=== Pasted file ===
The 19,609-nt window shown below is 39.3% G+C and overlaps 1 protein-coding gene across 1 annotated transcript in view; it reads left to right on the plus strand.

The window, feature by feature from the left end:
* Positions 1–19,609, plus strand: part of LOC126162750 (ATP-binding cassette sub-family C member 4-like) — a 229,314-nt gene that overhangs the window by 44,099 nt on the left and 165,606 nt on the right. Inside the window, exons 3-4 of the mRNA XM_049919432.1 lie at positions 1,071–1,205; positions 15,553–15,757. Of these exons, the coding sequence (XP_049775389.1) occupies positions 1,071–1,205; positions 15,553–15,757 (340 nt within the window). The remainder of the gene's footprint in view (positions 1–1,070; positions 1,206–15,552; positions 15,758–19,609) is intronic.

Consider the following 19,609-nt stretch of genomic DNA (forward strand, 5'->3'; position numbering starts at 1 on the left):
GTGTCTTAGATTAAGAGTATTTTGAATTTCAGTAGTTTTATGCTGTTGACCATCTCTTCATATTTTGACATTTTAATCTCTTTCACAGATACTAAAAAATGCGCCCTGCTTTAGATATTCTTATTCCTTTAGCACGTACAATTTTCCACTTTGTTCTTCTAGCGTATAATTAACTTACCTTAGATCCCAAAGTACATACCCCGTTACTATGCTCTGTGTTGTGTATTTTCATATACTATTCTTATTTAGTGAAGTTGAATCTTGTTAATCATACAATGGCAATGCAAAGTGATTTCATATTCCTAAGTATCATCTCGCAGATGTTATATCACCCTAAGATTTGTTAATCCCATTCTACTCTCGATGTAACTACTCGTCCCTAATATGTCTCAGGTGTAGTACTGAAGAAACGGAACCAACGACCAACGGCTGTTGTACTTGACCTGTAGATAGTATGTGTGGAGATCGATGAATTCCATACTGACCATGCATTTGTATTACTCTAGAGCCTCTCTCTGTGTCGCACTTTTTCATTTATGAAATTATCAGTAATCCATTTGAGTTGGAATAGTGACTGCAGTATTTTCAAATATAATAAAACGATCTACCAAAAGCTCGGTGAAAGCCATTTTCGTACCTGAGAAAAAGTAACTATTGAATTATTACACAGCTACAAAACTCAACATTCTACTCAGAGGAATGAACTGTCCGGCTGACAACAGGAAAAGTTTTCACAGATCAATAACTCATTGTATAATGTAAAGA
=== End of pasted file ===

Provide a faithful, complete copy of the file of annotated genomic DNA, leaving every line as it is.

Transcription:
The 19,609-nt window shown below is 39.3% G+C and overlaps 1 protein-coding gene across 1 annotated transcript in view; it reads left to right on the plus strand.

The window, feature by feature from the left end:
* Positions 1–19,609, plus strand: part of LOC126162750 (ATP-binding cassette sub-family C member 4-like) — a 229,314-nt gene that overhangs the window by 44,099 nt on the left and 165,606 nt on the right. Inside the window, exons 3-4 of the mRNA XM_049919432.1 lie at positions 1,071–1,205; positions 15,553–15,757. Of these exons, the coding sequence (XP_049775389.1) occupies positions 1,071–1,205; positions 15,553–15,757 (340 nt within the window). The remainder of the gene's footprint in view (positions 1–1,070; positions 1,206–15,552; positions 15,758–19,609) is intronic.

Consider the following 19,609-nt stretch of genomic DNA (forward strand, 5'->3'; position numbering starts at 1 on the left):
GTGTCTTAGATTAAGAGTATTTTGAATTTCAGTAGTTTTATGCTGTTGACCATCTCTTCATATTTTGACATTTTAATCTCTTTCACAGATACTAAAAAATGCGCCCTGCTTTAGATATTCTTATTCCTTTAGCACGTACAATTTTCCACTTTGTTCTTCTAGCGTATAATTAACTTACCTTAGATCCCAAAGTACATACCCCGTTACTATGCTCTGTGTTGTGTATTTTCATATACTATTCTTATTTAGTGAAGTTGAATCTTGTTAATCATACAATGGCAATGCAAAGTGATTTCATATTCCTAAGTATCATCTCGCAGATGTTATATCACCCTAAGATTTGTTAATCCCATTCTACTCTCGATGTAACTACTCGTCCCTAATATGTCTCAGGTGTAGTACTGAAGAAACGGAACCAACGACCAACGGCTGTTGTACTTGACCTGTAGATAGTATGTGTGGAGATCGATGAATTCCATACTGACCATGCATTTGTATTACTCTAGAGCCTCTCTCTGTGTCGCACTTTTTCATTTATGAAATTATCAGTAATCCATTTGAGTTGGAATAGTGACTGCAGTATTTTCAAATATAATAAAACGATCTACCAAAAGCTCGGTGAAAGCCATTTTCGTACCTGAGAAAAAGTAACTATTGAATTATTACACAGCTACAAAACTCAACATTCTACTCAGAGGAATGAACTGTCCGGCTGACAACAGGAAAAGTTTTCACAGATCAATAACTCATTGTATAATGTAAAGA